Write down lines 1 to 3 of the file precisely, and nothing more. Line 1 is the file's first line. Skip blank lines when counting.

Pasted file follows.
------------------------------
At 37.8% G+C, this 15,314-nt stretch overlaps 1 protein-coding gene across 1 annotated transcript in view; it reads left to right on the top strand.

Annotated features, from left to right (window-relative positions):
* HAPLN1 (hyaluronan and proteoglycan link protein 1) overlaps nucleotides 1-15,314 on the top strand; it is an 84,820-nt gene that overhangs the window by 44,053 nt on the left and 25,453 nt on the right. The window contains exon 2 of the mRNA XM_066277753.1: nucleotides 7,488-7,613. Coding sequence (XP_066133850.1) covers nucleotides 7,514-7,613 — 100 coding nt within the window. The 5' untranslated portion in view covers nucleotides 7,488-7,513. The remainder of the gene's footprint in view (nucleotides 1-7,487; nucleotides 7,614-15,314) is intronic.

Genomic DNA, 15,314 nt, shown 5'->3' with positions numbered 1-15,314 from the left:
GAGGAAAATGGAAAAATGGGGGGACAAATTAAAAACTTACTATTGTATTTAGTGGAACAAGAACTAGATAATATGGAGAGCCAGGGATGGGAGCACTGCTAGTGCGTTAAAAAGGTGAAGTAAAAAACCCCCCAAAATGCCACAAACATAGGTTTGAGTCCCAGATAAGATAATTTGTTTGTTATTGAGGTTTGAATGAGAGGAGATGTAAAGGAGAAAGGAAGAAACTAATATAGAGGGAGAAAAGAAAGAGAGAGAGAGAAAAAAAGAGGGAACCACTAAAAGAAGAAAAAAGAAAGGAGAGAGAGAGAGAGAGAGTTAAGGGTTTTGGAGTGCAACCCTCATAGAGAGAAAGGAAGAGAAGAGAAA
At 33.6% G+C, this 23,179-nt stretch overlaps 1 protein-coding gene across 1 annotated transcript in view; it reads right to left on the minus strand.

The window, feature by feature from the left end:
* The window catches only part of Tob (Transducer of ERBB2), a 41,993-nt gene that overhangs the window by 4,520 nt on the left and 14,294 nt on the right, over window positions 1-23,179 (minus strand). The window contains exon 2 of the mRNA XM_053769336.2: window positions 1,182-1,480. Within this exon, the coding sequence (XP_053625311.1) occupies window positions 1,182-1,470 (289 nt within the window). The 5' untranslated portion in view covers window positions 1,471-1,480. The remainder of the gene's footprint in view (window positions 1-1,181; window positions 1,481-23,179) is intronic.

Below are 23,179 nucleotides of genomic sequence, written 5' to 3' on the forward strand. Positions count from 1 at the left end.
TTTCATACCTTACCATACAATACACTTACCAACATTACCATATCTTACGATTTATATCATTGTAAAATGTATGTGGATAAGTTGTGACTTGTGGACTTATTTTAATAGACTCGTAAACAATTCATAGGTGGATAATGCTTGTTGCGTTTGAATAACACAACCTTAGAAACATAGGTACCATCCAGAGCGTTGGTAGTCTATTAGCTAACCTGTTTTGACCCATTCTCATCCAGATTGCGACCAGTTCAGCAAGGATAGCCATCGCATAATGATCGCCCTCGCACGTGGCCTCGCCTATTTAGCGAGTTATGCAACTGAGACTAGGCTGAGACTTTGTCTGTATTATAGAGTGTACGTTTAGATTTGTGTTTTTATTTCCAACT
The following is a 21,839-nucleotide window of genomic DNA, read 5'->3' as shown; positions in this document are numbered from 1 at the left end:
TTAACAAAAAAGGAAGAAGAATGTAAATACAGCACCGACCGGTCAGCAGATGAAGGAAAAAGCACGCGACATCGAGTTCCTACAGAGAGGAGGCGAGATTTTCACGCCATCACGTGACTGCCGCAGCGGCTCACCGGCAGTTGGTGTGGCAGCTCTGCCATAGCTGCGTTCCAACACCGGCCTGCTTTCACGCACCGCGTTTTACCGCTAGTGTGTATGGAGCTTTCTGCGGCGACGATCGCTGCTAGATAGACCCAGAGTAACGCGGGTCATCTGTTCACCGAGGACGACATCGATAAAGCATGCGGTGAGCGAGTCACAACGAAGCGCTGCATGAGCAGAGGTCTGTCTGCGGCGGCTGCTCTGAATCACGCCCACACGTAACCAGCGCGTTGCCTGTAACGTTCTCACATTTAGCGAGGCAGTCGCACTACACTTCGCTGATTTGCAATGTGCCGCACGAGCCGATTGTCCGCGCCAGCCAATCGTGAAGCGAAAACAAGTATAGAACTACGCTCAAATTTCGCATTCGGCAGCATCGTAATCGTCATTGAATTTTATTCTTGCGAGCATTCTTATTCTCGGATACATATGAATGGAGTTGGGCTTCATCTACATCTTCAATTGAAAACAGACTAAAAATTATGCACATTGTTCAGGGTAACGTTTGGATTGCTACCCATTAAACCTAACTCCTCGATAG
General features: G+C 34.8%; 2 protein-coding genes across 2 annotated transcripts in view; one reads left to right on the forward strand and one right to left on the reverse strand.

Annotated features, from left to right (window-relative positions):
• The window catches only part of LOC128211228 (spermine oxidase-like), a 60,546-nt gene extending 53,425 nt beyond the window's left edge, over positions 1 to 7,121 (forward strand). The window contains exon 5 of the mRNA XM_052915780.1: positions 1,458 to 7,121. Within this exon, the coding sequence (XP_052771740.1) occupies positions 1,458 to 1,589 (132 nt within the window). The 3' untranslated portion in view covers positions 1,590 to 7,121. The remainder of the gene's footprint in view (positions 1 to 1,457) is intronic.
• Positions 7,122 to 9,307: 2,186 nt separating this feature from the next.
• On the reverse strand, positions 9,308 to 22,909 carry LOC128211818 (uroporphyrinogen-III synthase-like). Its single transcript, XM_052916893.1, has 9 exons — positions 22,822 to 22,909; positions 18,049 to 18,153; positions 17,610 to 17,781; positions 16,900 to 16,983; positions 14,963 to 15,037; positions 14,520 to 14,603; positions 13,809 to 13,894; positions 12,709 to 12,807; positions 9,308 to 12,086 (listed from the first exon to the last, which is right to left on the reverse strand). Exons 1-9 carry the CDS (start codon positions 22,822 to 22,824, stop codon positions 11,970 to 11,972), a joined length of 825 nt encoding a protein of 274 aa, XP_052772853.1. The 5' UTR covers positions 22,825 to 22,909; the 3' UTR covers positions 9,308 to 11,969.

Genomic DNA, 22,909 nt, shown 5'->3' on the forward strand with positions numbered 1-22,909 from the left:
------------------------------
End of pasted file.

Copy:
At 37.8% G+C, this 15,314-nt stretch overlaps 1 protein-coding gene across 1 annotated transcript in view; it reads left to right on the top strand.

Annotated features, from left to right (window-relative positions):
* HAPLN1 (hyaluronan and proteoglycan link protein 1) overlaps nucleotides 1-15,314 on the top strand; it is an 84,820-nt gene that overhangs the window by 44,053 nt on the left and 25,453 nt on the right. The window contains exon 2 of the mRNA XM_066277753.1: nucleotides 7,488-7,613. Coding sequence (XP_066133850.1) covers nucleotides 7,514-7,613 — 100 coding nt within the window. The 5' untranslated portion in view covers nucleotides 7,488-7,513. The remainder of the gene's footprint in view (nucleotides 1-7,487; nucleotides 7,614-15,314) is intronic.